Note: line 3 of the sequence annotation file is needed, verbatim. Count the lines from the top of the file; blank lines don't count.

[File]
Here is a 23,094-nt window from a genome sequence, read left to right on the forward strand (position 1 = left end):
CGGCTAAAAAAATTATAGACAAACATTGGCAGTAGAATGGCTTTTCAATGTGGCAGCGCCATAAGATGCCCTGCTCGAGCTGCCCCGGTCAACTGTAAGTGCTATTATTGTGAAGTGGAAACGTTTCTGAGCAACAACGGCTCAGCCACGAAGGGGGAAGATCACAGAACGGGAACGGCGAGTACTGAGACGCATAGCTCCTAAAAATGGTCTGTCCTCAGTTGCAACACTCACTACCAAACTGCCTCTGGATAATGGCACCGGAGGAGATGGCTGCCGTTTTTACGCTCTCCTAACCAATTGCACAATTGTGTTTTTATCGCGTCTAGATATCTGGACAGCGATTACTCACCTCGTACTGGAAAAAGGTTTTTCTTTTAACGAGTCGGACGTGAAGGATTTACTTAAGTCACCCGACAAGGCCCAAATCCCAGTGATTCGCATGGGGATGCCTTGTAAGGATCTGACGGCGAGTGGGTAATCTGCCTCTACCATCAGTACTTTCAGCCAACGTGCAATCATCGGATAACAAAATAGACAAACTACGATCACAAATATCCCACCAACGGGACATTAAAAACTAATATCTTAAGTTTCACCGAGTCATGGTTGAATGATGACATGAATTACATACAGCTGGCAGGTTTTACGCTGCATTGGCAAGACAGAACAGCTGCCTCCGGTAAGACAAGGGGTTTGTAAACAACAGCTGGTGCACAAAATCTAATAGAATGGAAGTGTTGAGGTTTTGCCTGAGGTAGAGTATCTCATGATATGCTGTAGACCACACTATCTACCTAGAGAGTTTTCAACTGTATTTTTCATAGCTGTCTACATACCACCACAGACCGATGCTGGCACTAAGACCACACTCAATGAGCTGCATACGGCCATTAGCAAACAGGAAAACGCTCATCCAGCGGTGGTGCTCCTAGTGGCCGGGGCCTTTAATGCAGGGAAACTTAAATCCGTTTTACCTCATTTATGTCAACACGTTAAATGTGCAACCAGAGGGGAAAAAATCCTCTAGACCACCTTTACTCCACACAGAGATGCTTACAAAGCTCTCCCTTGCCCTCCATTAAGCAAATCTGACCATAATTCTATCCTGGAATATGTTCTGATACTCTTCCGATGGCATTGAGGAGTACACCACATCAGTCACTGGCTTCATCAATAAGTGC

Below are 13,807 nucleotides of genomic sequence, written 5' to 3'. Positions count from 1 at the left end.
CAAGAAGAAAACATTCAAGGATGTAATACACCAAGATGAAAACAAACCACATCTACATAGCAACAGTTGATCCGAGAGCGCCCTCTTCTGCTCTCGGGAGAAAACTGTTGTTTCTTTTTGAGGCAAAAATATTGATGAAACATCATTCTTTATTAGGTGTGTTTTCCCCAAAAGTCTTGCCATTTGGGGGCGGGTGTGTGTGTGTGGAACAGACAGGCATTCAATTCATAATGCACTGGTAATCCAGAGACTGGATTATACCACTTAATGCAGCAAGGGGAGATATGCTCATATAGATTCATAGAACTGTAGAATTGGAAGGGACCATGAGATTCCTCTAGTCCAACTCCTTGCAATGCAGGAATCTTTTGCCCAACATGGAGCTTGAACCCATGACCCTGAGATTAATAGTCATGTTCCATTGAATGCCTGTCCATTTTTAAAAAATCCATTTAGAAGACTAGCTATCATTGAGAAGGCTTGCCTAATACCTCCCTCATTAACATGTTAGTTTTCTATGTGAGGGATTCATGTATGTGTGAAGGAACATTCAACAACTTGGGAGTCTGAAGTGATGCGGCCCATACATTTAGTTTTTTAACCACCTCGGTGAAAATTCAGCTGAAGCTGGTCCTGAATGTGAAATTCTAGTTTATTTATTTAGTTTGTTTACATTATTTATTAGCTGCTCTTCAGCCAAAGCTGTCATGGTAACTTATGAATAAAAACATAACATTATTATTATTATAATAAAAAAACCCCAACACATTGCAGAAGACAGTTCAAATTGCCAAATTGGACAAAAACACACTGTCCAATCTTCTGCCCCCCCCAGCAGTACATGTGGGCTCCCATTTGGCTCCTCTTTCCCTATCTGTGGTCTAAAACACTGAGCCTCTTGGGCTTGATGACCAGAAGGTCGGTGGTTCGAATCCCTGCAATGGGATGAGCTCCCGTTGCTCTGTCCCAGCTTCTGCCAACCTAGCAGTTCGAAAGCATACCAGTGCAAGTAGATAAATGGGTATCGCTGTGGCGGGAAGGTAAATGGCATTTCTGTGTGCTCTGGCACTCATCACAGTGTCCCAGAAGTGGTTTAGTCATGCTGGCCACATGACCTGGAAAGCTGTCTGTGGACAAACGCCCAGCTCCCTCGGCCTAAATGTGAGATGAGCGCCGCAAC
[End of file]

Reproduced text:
Below are 13,807 nucleotides of genomic sequence, written 5' to 3'. Positions count from 1 at the left end.